How Camp X Worked

By: Ed Grabianowski

Training at Camp X

Lynn Philip Hodgson, author of the book "Inside – Camp X," holds an old sign from Camp X on the grounds of the former spy training school. Paul Irish/Toronto Star via Getty Images
Lynn Philip Hodgson, author of the book "Inside – Camp X," holds an old sign from Camp X on the grounds of the former spy training school. Paul Irish/Toronto Star via Getty Images

The British gained experience in guerilla warfare and commando operations in their dealings with the sprawling British empire, in far-flung locales such as Turkey and closer to home, battling nationalists in Ireland. Their well-established system of training operatives was condensed into a training regimen lasting three to four weeks at Camp X [source: Stafford]. There was no single curriculum for training at the camp — instructors adapted the program for each group of trainees, based on where they were headed and what they'd be doing there. Operatives destroying bridges with the French Resistance would face far different conditions than agents gathering information on troop movements in North Africa.

Some types of training were integral to the Camp X experience no matter the mission. Everyone learned to read and make maps, move silently, hide well and look inconspicuous. Recruits learned to fire guns, but instead of the careful marksmanship of most military training, they were taught "instinctive gunfighting," the ability to aim and fire at a moment's notice without using a practiced stance or even looking down the sights. They all learned close combat so they could defeat guards and other enemies if using a gun wasn't possible or would make too much noise.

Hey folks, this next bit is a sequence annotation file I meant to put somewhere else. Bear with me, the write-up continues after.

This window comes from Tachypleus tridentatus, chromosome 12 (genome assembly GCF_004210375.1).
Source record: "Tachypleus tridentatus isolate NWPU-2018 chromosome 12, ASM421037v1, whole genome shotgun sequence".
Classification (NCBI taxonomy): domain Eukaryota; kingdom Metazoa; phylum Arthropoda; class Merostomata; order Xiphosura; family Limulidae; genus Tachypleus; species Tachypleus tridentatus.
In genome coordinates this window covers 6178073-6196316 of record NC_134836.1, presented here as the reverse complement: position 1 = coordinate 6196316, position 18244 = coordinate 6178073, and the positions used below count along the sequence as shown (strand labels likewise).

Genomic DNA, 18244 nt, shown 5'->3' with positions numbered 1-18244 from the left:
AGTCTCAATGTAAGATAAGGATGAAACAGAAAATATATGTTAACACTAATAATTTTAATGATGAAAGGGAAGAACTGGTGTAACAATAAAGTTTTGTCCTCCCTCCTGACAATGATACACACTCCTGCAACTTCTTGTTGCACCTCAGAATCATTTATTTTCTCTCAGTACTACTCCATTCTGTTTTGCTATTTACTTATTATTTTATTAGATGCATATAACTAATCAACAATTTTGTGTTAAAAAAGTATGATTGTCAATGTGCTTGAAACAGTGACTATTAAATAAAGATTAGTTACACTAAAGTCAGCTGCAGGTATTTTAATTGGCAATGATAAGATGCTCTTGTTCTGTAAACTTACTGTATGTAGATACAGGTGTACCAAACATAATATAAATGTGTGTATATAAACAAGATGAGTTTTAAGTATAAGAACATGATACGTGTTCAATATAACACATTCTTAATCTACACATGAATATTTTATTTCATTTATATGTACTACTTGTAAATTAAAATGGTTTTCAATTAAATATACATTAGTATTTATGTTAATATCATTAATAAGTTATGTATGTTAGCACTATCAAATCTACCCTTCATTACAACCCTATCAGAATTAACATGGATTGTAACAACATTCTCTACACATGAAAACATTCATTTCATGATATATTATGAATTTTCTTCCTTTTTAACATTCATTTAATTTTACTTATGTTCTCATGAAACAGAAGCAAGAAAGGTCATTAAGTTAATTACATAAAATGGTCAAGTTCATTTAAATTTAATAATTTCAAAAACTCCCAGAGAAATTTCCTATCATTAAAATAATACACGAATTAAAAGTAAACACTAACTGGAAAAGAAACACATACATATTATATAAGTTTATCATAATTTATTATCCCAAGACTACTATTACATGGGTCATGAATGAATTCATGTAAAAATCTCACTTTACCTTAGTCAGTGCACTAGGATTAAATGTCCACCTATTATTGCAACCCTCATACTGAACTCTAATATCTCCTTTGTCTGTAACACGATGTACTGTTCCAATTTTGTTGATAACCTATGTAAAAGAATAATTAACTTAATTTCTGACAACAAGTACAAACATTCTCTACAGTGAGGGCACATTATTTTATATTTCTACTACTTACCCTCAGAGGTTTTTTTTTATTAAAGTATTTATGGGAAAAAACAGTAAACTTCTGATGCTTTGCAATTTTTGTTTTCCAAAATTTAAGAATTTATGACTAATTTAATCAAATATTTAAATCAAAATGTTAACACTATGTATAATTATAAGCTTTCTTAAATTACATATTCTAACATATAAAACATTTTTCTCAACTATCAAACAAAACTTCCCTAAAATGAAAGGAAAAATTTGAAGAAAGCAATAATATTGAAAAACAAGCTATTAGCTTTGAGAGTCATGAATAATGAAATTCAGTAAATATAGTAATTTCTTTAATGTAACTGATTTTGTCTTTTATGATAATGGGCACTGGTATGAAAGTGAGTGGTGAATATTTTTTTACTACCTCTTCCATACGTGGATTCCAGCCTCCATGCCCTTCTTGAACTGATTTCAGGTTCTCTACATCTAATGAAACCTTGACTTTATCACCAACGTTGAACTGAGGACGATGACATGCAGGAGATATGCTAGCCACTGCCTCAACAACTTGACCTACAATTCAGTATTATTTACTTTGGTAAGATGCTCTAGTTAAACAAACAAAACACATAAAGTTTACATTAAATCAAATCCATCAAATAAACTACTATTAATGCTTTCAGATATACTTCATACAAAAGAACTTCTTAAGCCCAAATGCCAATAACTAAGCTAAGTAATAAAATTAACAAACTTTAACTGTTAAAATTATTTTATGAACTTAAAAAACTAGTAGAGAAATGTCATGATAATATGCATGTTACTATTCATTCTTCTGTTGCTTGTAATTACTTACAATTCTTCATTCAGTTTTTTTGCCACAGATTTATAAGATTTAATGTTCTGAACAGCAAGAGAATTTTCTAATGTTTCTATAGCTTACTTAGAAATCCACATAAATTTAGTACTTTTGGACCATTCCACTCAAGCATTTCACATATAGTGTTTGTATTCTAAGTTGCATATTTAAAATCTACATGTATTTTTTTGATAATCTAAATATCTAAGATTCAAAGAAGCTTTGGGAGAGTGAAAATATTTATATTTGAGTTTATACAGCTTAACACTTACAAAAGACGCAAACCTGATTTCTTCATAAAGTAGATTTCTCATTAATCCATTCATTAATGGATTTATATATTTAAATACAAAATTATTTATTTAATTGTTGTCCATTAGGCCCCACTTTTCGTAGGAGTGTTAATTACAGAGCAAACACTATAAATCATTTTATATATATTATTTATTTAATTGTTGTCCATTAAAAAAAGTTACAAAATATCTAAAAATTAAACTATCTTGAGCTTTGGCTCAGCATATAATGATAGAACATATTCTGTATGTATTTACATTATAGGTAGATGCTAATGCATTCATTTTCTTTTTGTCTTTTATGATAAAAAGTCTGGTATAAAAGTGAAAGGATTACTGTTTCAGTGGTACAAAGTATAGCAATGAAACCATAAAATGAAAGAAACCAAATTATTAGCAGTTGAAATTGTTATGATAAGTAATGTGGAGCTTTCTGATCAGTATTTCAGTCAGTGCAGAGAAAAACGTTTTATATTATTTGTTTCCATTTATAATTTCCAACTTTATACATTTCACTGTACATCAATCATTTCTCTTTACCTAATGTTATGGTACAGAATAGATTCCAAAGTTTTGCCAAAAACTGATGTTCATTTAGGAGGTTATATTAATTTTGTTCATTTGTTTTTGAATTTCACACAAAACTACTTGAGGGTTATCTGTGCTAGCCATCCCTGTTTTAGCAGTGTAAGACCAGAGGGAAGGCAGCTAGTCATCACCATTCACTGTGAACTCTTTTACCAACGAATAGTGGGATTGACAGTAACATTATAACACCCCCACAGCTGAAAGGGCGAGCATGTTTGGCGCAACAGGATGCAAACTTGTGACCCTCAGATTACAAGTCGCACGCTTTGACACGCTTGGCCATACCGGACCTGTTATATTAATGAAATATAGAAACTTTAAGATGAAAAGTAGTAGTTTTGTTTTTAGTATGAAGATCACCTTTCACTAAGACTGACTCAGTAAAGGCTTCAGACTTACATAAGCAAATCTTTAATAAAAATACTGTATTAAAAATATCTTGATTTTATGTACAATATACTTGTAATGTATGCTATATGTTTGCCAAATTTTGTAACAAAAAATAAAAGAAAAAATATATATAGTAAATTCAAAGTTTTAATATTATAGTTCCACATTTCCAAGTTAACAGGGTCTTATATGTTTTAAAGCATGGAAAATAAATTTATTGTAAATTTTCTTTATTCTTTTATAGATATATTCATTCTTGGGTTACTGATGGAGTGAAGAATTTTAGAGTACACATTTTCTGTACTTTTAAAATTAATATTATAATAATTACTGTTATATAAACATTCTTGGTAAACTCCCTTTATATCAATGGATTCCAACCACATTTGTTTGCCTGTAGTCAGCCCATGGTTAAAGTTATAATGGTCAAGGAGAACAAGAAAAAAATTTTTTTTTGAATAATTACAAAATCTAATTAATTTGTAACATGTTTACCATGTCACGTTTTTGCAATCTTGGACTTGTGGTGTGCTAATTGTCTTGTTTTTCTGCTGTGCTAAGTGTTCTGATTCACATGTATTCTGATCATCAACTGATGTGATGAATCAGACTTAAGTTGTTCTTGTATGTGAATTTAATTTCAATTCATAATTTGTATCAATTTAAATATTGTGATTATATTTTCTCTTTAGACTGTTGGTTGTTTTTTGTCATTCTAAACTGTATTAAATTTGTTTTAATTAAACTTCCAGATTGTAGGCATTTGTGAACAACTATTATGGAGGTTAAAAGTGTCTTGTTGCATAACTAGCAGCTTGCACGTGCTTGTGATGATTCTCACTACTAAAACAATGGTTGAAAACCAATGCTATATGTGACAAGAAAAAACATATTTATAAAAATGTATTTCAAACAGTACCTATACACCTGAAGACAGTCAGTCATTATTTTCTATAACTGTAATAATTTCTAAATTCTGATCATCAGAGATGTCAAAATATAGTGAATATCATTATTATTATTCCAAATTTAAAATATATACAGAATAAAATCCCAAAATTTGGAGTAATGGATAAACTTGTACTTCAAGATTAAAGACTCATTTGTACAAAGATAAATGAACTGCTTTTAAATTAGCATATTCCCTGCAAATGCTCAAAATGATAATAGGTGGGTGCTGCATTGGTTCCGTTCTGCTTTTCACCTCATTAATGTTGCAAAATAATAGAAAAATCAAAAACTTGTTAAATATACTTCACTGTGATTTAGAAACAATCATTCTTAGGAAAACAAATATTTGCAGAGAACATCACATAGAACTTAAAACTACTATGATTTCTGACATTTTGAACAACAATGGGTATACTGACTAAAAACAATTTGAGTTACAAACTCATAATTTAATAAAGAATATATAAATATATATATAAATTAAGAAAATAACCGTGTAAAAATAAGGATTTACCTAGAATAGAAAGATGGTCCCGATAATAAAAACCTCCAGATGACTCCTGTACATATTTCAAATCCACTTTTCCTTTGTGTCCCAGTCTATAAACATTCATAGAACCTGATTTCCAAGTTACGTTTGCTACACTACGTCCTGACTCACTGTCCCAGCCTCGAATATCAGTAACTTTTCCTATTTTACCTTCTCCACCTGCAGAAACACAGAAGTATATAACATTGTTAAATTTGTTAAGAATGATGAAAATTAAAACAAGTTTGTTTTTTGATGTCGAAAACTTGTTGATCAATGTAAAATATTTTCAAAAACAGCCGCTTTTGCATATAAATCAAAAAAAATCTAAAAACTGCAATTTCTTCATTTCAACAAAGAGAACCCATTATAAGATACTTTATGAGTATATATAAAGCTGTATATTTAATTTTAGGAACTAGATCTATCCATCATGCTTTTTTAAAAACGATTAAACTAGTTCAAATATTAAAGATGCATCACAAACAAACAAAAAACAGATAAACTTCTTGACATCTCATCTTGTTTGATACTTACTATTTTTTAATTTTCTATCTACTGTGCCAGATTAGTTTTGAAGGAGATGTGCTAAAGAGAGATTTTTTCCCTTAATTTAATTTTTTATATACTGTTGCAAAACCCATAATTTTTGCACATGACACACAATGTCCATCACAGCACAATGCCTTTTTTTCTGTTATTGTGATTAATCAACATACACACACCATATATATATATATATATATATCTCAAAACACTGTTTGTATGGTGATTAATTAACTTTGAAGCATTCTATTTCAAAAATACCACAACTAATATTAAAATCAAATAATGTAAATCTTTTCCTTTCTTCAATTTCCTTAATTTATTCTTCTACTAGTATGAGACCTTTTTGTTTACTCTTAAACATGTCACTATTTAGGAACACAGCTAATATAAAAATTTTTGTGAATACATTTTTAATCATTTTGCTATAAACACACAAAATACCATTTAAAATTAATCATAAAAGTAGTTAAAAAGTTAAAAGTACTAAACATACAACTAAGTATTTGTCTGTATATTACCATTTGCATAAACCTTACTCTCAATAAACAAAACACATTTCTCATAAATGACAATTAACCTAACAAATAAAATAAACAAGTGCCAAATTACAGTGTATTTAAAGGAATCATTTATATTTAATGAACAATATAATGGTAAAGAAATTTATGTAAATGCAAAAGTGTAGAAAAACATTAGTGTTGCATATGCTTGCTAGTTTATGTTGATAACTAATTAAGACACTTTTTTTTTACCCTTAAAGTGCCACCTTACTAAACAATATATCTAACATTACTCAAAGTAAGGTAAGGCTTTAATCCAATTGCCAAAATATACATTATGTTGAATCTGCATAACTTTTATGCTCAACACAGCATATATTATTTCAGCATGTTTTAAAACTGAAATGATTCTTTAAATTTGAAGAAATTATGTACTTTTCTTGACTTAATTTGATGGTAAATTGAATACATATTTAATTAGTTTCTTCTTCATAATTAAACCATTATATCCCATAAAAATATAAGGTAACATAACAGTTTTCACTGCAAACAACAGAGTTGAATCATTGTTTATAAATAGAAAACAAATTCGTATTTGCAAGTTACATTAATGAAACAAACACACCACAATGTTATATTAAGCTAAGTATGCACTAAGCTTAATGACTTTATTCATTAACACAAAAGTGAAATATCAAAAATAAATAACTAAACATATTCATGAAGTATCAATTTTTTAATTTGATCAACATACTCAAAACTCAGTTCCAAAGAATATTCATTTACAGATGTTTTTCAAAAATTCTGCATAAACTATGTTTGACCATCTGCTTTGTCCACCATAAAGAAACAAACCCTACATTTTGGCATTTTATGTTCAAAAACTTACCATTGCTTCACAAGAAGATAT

Demolitions training was another Camp X training cornerstone. In fact, the frequent detonations acted as a cover — the camp looked like a facility for training and experimenting with explosives to nearby residents (of which there were not very many) [source: Stafford]. Trainees could also receive instruction in forging documents, creating and spreading propaganda and harnessing the unrest of local militia groups to fight the Nazis.

Lt. Col. Bill Brooker was not the first commandant of Camp X (Arthur Terence Roper-Caldbeck was), but he was the most influential. He enforced a strict military code of discipline and brought with him a wealth of experience in training agents at SOE schools in the U.K. Brooker knew his agents had to be ready for anything, so he engaged in unorthodox training methods, like interrupting students' classroom sessions with mock gun battles then making them recall facts about the incident, such as the number of shots fired or what the assailants were wearing. Students undertook mock missions, infiltrating a guarded house or sneaking through the damp Ontario night.

Former Shanghai policeman Maj. Dan Fairbairn was only briefly in charge of close combat training at Camp X, but his methods took hold and he went on to train Americans in the U.S., where his influence was cemented. Fairbairn's idea of close combat was simple: No method was out of bounds, and your sole goal was to kill your opponent as quickly as possible. The silent kill was Fairbairn's specialty — he even developed a commando knife that military forces still use today — but he also promoted the use of eastern martial arts methods or a swift kick to an enemy's testicles to win a fight.

Much of the Camp X doctrine was distilled into a training manual, which included details on how to hide in trees, how to spy on someone using binoculars and how to kill a man by chopping the back of his neck with the side of your hand [source: Rigden]. The men who were trained at Camp X went on to achieve spectacular exploits and reach influential positions. We'll meet some of them next.